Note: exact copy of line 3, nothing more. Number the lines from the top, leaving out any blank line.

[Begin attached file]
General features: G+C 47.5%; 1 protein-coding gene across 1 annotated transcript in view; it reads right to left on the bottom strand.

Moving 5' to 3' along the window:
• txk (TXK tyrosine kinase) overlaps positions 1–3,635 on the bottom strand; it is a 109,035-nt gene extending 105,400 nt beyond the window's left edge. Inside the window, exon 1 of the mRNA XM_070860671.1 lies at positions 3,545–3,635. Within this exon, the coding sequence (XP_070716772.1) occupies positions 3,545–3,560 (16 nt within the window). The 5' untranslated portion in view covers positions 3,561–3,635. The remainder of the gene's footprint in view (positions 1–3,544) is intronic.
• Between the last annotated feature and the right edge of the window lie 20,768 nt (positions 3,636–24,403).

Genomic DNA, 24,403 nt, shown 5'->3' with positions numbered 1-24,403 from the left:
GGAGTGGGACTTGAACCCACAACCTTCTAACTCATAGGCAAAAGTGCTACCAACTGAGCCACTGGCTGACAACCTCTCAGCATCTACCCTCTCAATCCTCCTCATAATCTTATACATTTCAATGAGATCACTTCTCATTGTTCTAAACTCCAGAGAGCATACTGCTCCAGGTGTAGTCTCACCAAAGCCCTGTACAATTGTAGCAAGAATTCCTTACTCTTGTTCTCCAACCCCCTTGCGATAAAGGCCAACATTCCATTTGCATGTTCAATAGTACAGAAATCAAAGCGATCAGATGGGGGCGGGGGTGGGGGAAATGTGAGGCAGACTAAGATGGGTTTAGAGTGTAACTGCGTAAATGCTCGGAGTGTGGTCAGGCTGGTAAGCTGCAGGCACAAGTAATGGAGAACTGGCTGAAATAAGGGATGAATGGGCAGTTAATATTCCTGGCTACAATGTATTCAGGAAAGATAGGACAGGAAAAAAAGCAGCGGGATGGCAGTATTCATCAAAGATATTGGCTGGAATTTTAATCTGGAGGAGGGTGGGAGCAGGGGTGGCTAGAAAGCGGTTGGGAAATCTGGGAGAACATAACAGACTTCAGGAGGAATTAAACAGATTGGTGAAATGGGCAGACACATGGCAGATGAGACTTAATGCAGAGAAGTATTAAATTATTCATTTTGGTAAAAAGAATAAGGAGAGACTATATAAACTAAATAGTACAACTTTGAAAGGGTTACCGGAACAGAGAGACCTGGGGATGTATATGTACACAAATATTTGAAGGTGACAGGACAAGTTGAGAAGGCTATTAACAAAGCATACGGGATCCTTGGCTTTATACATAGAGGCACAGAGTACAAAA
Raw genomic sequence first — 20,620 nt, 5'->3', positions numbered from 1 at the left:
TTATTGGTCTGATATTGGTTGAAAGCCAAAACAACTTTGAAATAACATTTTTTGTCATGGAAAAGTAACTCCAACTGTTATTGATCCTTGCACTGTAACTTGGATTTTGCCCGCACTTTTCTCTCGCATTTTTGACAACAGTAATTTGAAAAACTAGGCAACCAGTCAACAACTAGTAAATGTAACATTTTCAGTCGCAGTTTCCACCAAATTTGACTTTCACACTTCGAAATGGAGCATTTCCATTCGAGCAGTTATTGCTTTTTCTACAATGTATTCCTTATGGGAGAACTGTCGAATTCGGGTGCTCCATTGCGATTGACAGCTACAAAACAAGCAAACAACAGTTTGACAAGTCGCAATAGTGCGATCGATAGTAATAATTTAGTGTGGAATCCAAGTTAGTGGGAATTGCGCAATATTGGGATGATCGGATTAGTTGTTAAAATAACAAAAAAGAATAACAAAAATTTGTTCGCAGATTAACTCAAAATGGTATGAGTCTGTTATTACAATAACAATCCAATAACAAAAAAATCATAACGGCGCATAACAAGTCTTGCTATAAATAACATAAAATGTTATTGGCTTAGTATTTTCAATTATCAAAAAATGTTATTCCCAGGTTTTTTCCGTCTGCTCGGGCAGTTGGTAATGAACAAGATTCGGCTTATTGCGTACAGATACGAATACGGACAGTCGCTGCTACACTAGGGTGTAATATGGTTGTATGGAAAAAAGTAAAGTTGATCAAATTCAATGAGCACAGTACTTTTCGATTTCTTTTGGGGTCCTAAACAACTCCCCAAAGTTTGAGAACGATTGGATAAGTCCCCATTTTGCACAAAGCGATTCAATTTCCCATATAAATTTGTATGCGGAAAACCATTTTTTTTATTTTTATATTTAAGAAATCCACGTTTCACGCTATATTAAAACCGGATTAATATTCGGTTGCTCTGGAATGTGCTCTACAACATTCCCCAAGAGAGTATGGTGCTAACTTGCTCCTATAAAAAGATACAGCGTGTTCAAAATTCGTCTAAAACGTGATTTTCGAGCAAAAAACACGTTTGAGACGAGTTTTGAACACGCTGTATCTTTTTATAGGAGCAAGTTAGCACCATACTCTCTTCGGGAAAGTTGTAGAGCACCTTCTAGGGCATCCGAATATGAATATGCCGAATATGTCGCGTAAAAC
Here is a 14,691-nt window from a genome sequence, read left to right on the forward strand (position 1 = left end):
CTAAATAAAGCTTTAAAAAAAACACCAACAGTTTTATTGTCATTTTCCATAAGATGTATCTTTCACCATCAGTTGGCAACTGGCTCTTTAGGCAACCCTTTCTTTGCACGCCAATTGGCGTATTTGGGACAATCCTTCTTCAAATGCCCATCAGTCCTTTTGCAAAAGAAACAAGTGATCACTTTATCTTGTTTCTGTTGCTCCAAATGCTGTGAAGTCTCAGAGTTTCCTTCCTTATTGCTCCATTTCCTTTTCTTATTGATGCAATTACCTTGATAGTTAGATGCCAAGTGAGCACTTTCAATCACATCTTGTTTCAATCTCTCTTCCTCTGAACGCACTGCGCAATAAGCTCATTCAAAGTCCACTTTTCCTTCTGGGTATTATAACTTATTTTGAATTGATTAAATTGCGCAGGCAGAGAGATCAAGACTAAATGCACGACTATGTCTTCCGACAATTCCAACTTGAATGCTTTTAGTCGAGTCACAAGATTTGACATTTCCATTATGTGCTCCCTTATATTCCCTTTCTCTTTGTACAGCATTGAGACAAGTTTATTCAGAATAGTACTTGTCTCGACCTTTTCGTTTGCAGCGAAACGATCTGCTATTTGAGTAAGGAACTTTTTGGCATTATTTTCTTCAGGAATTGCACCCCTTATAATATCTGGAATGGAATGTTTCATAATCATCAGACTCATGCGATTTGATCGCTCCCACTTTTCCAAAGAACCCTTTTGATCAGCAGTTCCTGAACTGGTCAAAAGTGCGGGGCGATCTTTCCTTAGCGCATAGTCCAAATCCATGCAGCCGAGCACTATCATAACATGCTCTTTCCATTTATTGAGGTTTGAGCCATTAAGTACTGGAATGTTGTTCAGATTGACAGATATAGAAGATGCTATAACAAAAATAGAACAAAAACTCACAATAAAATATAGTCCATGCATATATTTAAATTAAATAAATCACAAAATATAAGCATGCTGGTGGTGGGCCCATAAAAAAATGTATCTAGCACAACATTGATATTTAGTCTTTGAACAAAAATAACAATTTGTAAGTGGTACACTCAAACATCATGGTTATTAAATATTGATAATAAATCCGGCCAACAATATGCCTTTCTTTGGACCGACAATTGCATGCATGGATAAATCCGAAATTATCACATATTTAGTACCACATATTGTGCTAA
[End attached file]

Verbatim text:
• txk (TXK tyrosine kinase) overlaps positions 1–3,635 on the bottom strand; it is a 109,035-nt gene extending 105,400 nt beyond the window's left edge. Inside the window, exon 1 of the mRNA XM_070860671.1 lies at positions 3,545–3,635. Within this exon, the coding sequence (XP_070716772.1) occupies positions 3,545–3,560 (16 nt within the window). The 5' untranslated portion in view covers positions 3,561–3,635. The remainder of the gene's footprint in view (positions 1–3,544) is intronic.